1-year of demonetisation: Did India see a cash-less economy?
November 08,2017, comes as a very special day for PM Narendra Modi and his government has it marks the one year anniversary of their biggest reform "Demonetisation" or commonly known as notebandi.
It was in the month of September 2017, when the RBI's annual report for FY17 raised many eyebrows in regards to true existence of demonetisation – resulting in Finance Minister Arun Jaitley later defending the move which was announced on evening of November 08, 2016.
Jaitley has been very vocal on highlighting main objective of demonetisation which is why on September 01, 2017 he said, “Nearly how much money comes back to the system and how much does not, that was never the real object of demonetisation.”
The Reserve Bank of India's (RBI) in its annual report of FY17 showed that 98.96% of banned specified bank notes (SBN) old Rs 500 and Rs 1000 - have come back to the system. RBI indicated that Rs 15.28 lakh crore was brought back out of the cumulatively banned Rs 15.44 lakh crore.
Thus, Rs 16,000 crore demonetised value not back in the system.
Among many reforms introduced by Prime Minister Narendra Modi and his government since their reign in 2014 – demonetisation would definitely be the most controversial topic to discuss.
Where many acknowledged this bold move of Modi, there were many who also criticized saying it was poorly planned and unfair for Indian citizens.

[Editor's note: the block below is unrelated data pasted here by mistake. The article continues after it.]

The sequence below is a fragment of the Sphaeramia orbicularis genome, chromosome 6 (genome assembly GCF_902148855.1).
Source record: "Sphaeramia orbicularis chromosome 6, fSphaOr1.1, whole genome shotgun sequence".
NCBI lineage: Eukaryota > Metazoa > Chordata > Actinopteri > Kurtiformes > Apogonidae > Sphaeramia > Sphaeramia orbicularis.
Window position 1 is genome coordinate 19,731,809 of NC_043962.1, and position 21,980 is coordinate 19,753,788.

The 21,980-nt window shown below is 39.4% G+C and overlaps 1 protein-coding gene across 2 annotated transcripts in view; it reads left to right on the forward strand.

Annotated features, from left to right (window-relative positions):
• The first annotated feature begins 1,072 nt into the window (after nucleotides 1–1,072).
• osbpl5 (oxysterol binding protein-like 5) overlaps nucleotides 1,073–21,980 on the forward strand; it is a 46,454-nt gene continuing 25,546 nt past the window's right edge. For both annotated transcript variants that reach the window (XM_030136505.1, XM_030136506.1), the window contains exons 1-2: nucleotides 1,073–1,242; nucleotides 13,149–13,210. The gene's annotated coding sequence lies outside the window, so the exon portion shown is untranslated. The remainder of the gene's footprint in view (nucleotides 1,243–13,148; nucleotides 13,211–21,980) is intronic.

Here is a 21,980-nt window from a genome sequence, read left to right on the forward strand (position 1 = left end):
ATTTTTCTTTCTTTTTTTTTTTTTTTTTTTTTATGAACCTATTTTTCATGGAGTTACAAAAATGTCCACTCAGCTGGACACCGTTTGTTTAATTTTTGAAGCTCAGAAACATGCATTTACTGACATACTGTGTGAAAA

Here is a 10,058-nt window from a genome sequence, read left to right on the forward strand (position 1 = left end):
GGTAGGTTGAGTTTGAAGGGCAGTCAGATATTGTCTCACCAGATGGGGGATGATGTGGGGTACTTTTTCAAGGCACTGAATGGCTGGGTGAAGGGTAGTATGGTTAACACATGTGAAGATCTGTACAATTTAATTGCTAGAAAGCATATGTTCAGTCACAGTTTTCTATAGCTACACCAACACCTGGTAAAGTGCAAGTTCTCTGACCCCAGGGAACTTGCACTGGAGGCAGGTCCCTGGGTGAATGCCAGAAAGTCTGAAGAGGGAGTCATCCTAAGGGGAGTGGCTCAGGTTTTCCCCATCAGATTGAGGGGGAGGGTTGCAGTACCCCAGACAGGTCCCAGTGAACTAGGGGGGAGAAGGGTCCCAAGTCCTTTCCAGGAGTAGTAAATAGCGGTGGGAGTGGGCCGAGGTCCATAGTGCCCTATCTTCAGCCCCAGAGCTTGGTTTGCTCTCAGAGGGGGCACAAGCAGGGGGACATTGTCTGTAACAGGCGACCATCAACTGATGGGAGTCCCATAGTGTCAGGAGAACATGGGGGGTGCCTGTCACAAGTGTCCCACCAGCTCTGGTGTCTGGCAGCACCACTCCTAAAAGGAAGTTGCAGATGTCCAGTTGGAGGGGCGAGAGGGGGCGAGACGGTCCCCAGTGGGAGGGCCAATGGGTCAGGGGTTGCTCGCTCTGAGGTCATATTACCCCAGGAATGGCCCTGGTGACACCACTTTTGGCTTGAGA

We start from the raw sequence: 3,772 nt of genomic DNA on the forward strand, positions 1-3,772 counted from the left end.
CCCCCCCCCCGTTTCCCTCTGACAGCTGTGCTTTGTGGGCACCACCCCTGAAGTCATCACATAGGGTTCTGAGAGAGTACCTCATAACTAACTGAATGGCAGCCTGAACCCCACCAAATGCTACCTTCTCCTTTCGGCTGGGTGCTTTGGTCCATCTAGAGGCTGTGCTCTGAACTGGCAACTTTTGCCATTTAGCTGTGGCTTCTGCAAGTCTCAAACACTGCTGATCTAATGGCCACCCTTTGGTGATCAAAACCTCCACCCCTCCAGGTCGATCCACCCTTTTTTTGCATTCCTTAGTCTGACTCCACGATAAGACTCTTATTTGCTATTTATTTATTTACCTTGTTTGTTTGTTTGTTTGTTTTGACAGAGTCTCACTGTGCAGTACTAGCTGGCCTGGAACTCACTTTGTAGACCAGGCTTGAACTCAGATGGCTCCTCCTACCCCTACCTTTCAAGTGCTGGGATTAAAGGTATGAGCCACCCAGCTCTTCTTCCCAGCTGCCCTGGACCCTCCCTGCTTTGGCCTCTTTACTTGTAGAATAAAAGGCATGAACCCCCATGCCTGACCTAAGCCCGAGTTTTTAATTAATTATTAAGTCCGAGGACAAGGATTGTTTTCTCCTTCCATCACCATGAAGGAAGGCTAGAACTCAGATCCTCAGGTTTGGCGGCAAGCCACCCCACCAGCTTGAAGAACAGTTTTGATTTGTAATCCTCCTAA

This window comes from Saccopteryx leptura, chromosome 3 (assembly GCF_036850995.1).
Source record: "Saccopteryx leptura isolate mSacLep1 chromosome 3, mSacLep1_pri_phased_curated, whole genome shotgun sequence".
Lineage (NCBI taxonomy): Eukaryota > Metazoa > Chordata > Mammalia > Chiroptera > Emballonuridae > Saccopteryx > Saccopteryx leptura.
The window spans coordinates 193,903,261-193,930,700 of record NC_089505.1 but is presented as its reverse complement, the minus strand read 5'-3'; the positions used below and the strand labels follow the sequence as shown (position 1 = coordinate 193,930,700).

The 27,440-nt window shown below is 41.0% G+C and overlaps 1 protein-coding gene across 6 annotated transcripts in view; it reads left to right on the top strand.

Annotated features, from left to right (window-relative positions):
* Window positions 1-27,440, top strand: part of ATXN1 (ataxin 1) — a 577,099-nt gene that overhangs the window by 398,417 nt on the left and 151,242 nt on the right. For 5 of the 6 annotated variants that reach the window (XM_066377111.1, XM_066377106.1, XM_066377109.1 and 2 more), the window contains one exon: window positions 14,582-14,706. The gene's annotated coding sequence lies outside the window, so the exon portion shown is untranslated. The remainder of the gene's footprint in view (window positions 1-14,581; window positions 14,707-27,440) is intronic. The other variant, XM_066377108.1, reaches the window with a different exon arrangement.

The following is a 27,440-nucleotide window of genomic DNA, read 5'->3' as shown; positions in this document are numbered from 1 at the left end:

On this day of last year, about 6,857.82 million notes of Rs 1000 and 17,165.06 million notes of Rs 500 valuing separately Rs 685,782 crore and Rs 858,253 crore respectively were scrapped.
Sure one would agree that demonetisation was a sudden distress for awhile as the country faced severe cash shortages for quite few months. There were lengthy queues and rush at the gates of banks for exchanging their scrapped notes.
Even many industries faced cash shortages for carrying their business operations and were mostly dependent on credit – which hampered their earnings for few quarters.
But Modi and Jaitley have been firm on the decision and believe that it was meant for India's longer-term prosperity.
As per them demonetisation were meant for flushing out black money, eliminate Fake Indian Currency Notes (FICN), to strike at the root of financing of terrorism and left wing extremism, to convert non-formal economy into a formal economy to expand tax base and employment and to give a big boost to digitalisation of payments to make India a less cash economy.
So let's have a look at India's cash less economy in one-year of demonetisation.
RTGS and NEFT:
RTGS which stood at 9.01 million on October 2016 – grew by 4.99% 9.4 million by end of August 2017. This portal declined by 1.89% to 8.84 million in volume terms in December 2016 (end of demonetisation), however it did saw massive increased in March 2017 and reached to 12.54 million.
In value terms, RTGS has grown by 16.69% to Rs 113.83 lakh crore in August 2017 versus Rs 97.55 lakh crore in October 2016.
While NEFT has grown by 13.81% (133.21 million) in volume terms and by 31.58% (Rs 12.5 lakh crore) in value terms by end of August 2017 compared to 133.21 million volume (Rs 9.5 lakh crore) in October 2016.